All load is not created equal. Some types of load, e.g. steady endurance work build you up, while others, e.g. intensive track work, tear you down. The more aerobic base work that the athlete has behind them the quicker they will recover from more intensive work. Therefore, in order to ‘earn’ the right to spend your new fitness how you choose, you need a foundation of general fitness behind you. I call this the Suze Orman rule.
Those of you familiar with Suze Orman’s financial advice TV show will be able to relate. Folks call in, tell Suze what they want to purchase along with what their current financial situation is and Suze either approves or denies their purchase. Unsurprisingly, the more financial foundation that folks have behind them, the more latitude Suze is likely to give with what she ‘approves’. I am the same way. If an athlete comes to me with a 100 mile/wk run base and tells me they want to work on their 5K speed, I am likely to approve it. On the flipside, if an athlete with only a year of running behind them tells me they want to do 3 track sessions a week to improve their VO2max – DENIED!
Specifically, I follow Jack Daniels recommendations on this topic, with upper % limits set for each type of training. These ‘upper limit’ percentages in relation to percentage of total weekly mileage for each type of training are shown below:
A concrete example, let’s say an experienced athlete is preparing for a competitive marathon at which they aim to run sub 3:00. Based on experience, I would expect the athlete to be able to complete a Marathon Pace run of at least 2/3 race duration at target pace by the end of the specific preparation – in other words, 17 miles in <2:00. However, in order to have ‘earned the right’ to attempt/absorb such an intensive session, I would expect the athlete to have built their easy-steady base mileage to ~100mi/wk i.e. so that the intensive session represents <15%.
Similarly, if I have an athlete who has a weakness in their running ‘top end’ and I know that I want to schedule 2 run track sessions of ~5K each per week in the specific prep portion of this athlete’s season, I know that in the general prep phase of the season I need to build the athletes base volume to a point that 10K of VO2 track work represents less than 8% of total weekly load, i.e. a base volume of ~80K/wk.
These general ‘preparatory’ objectives, can thus have substantial bearing on where I choose to ‘spend’ the athletes fitness even if they don’t immediately relate to the athletes weaknesses or the specific needs of the event.
b) Strengths and weaknesses:
In the above table you’ll see what I consider to be balanced standards across swim, bike and run for criterion measures of a similar time duration (numbers are in minutes for 400m swim and 1500m run and watts for CP5 bike). This sort of table can be a useful tool when determining what discipline is more deserving of additional training load from block to block. The numbers are based on VO2 equivalents across the disciplines for athletes of good (but not elite) economy.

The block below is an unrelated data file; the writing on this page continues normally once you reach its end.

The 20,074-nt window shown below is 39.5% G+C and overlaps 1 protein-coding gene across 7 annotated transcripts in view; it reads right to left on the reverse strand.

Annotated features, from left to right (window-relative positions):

For instance, if an athlete can generate 450W for a CP5 but struggles to break 6 minutes for a 400m swim (the situation for one of the athletes I’m currently working with) you can rest assured, he will be carrying a permanent smell of Chlorine with him for the next few months :-)
In the early season, emphasis periods may be used to address a ‘weak’ sport. In the first 2-4 months of the year, fitness can be maintained on 50% of the normal training load for a given sport. In other words, if your normal balanced load in the early season is 5hrs per sport, the athlete can maintain fitness for 2 of the 3 sports on 2.5hrs/wk, leaving the opportunity for a 10hr block for the weak sport. Therefore, providing maintenance load is kept to 50-75% of normal, emphasis periods afford the athlete an opportunity to play ‘catch up’ on the weak sport.
The other area of ‘balance’ that I am concerned with when deciding what areas to work on with a given athlete is that of their balance across pace and power durations. I have addressed this topic in a previous blog and offered some suggestions on expected ‘norms’ across the pace/power curve for Ironman athletes vs shorter duration specialists. (link)
c) Race Specific Demands of the Event
Finally, at least some time during the season should be devoted to sessions that closely mimic the demands of the event. I have found through practice (and from copying some of the worlds best coaches on the matter that time trials of 2/3 race duration or broken sessions over race duration are key sessions to be included in an athletes preparation. Therefore, some time must be devoted to building up to and repeating a number of these workouts at the tail end of an athlete’s prep. For example, if an Ironman athlete finishes their specific prep period with a 20hr week with a ‘big day’ of 4hrs, some time needs to be ‘set aside’ to build this big day up to 7hrs + to prepare the athlete for demands of IM racing. Many athletes and coaches over-do this period. I will take a fit, fast, balanced athlete with a limited race prep period over a slow, unbalanced athlete who has 25 big days under his belt any day of the week!
In summary, the 3 steps mentioned in this piece are all quite fluid and demand a good amount of flexibility on the part of the coach/athlete in order to optimize. It is impossible to predict, at the start of the year, with any practically applicable certainty, the level of load/volume that is going to make an athlete appropriately tired 10 months down the track.
Likewise, it is impossible to determine how many blocks of training it will take to rectify an athletic weakness, or indeed if that will still be a weakness 6 months down the track. I have seen some funny things in my years of coaching – strengths become weaknesses and weaknesses strengths within relatively short periods of time. The intelligent athlete/coach must always remain fluid and adaptable to the utmost.
Re-read that Bruce Lee quote 3 more times and…….. :-)